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One other thing. There are 6 batteries back there in the battery bay. I looked to see if I could figure out how old they were. On one battery there is a sticker that says 5/13. I’m assuming that means it was installed in May of 2013. So it will soon be 5 years old. So I’m thinking I need to replace. 

One other thing if I’m going to replace. If the system is always looking for 12 volts would I be better off to buy 4 12 volt batteries as opposed to 4 6 volt batteries and pair them up into 2 12 volt systems. My accountants mind says I’d have 2 times the battery power if I got 4 12 volt batteries. I’m sure there is a reason not to do that but thought I’d ask. David

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David,

The 6 volt Batteries you have now are golf cart deep cycle batteries. If you are looking to replace them with 12 volt deep cycle batteries you will find that they are much larger batteries. I have seen newer coaches and newer Golf carts using 12 volt deep cycle batteries.  Here an other case where size does mater. You might check with someone like Interstate Batteries and see what they have in size and Amp Hours and Cold Cranking Amps. You may have more Amp Hours with 4 6 volt than with 2 12 volt.

In either case be sure you are discussing Deep Cycle Batteries and not Start Batteries when talking to a dealer. 

Herman

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In most cases you will get more capacity with four six volt batteries connected in the series/parallel configuration.  The individual six volt batteries are easier to handle than twelve volts batteries would be .

Jim

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Thx in advance for your response's: We have a 2012 Tiffin Open Road, purchased used this year. Not understanding many items on the MH, I had been turning "off" the "house Battery" switch located at the entrance door steps (Do not do so today). When I turn the switch to the "On" position there was not house battery power. I discovered that after I had ran the onboard generator 20-30minutes, the house batteries were at a combined 12.2-13.2 volt tester measurement. The MH voltage indicator also displayed 12.5-13.2 volt. After a couple of two days (non-usage of any AC/DC devices) I had the same issue with the house batteries going dead after a couple of days of non-use, thought maybe I had damaged the two 6 volt batteries which were 3+ years old. Replaced with two new Allstate 6 volts, I'm experiencing the same dead battery issue. After 2-3 days of non-use, I would check the voltage on the new batteries-2.0 combined voltage.

I purchased a solar battery tender of which I connected this week, measured power coming to the house batteries after solar battery tender hook-up, all was good. Prior to the solar battery tender hook up to the actual batteries I ran the MH generator to charge the batteries- result, onboard panel indicated 13.9volt, measured with voltage meter, at batteries-combined 13.5volt, two days ago.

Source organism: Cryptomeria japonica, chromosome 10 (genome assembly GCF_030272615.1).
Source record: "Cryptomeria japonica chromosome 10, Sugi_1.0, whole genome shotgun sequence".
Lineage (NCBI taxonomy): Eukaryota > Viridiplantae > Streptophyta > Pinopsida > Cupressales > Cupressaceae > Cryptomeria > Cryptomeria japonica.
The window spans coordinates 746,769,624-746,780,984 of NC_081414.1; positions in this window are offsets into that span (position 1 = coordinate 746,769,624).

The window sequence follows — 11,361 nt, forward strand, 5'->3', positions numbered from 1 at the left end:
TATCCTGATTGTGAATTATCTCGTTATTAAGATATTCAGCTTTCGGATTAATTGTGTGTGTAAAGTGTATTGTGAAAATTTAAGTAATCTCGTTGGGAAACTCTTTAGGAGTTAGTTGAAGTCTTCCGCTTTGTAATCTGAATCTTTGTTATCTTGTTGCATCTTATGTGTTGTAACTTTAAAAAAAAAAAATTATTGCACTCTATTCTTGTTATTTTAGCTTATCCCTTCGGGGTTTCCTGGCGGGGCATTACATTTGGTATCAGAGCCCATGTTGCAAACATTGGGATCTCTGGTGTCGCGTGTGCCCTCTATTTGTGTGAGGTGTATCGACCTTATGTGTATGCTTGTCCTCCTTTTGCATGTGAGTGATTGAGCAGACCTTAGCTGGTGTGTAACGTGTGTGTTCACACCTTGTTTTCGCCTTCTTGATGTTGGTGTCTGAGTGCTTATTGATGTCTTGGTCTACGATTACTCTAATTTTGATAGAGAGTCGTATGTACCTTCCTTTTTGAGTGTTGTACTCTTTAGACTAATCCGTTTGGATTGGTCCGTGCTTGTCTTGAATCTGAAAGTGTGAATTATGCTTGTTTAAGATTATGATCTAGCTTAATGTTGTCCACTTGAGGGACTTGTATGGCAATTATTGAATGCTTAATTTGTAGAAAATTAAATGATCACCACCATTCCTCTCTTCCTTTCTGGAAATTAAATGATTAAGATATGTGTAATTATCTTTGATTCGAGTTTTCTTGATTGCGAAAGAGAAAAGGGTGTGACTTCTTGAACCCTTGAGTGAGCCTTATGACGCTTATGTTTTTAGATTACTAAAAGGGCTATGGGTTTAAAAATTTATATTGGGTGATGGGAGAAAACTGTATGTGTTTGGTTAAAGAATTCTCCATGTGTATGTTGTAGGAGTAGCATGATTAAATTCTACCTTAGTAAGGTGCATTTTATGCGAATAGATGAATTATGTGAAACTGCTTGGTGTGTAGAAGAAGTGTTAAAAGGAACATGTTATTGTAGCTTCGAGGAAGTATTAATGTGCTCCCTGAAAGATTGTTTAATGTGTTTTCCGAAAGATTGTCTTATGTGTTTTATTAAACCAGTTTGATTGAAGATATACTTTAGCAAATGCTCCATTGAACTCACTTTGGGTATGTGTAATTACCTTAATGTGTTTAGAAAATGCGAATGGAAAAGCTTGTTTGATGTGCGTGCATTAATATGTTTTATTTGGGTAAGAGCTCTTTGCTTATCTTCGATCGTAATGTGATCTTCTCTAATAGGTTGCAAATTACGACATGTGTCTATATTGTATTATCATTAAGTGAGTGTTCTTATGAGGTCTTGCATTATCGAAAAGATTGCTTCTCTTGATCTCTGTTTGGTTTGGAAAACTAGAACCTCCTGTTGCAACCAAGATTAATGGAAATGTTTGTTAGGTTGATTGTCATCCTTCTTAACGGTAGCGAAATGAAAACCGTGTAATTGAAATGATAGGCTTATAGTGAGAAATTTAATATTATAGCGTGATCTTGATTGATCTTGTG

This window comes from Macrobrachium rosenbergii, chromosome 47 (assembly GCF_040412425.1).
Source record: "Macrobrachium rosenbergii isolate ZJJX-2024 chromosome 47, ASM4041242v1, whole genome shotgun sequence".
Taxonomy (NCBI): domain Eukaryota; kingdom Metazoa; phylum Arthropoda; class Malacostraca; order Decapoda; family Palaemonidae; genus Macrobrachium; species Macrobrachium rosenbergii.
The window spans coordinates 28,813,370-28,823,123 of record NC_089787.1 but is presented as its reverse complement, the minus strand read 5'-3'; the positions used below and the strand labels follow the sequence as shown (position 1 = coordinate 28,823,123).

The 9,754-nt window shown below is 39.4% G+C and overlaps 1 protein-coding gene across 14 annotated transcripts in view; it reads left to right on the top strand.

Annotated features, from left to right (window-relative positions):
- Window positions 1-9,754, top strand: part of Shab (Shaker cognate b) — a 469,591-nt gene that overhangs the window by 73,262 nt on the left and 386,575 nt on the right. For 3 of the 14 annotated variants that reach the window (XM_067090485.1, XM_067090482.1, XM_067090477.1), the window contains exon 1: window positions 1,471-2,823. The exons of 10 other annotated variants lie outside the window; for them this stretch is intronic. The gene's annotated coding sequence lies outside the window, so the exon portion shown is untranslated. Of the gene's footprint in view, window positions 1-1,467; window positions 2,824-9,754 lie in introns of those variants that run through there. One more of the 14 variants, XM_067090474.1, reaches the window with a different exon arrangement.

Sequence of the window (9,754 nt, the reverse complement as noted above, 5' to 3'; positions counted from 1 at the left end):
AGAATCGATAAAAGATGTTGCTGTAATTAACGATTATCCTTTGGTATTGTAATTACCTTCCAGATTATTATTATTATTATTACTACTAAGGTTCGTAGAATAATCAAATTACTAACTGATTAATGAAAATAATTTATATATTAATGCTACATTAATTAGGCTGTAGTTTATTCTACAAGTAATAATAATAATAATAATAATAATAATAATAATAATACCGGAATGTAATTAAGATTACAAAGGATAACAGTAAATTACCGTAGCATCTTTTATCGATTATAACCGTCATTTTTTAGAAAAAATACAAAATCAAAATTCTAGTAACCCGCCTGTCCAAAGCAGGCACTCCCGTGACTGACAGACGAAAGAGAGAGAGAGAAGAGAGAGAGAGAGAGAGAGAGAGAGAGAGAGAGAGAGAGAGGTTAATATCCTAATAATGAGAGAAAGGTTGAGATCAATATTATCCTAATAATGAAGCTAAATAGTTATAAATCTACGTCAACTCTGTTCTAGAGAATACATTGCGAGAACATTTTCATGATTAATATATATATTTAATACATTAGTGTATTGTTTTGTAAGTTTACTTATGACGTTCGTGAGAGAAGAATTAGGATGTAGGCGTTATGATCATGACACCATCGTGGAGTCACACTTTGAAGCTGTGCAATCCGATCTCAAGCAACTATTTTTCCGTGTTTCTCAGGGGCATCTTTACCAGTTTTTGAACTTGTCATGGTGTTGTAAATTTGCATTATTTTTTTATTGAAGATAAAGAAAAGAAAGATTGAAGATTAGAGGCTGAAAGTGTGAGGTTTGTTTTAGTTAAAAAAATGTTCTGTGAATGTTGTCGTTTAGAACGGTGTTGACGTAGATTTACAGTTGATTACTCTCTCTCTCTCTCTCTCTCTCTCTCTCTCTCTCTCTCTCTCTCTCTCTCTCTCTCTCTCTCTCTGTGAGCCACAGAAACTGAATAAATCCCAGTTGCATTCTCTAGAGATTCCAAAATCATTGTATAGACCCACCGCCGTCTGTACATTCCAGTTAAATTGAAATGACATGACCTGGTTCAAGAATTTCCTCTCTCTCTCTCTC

Today house batteries measure at 2.0 combined voltage same dead house battery issues. I would appreciate any suggestions? thx

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MyDog,

Welcome to the FMCA Forum.

Sure sounds like you have a 12 VDC draw somewhere. 

Use an ammeter to check for electrical draw.  After hooking up the ammeter, start pulling fuses until you locate the culprit.  One commonly missed one is basement lights.

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My house batteries go dead sitting too .

i turn off the switch by the door that says store but still go dead in a couple days. Batteries are new 40 ft American Tradition. With everything off my investor charter panel says 12 amps. What could draw 12 amps that I can hear run all lights are off

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Sounds like something might be plugged into an outlet being powered by the inverter. Try turning off the inverter and see if the batteries still discharge.

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44 minutes ago, DickandLois said:

Wayne,  12 amp load indicated on the inverter 12 volt side ?

Rich.

I ASSUME he means his INVERTER/CHARGER panel reads 12 amp draw with inverter turned on.  If I have misinterpreted, please let us know exactly what is happening.

What is draw with inverter turned OFF?

And, inverters take some power even if nothing is running-- called standby-mode.  So when storing, the inverter should ALWAYS BE OFF.

The salesman switch by the door does not control power to the inverter/charger.  The inverter/charger is wired directly to the battery bank with large-gauge cables and likely a very high amp slow-burn fuse.

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19 minutes ago, FIVE said:

12 amps is a big load...my ACs draw nearly that much.

WAIT-- the roof A/C is 12 amps AT 120 VAC.

VERY, VERY different than 12 amps at 12 VDC.

But, totally agree, we need clarification from the OP.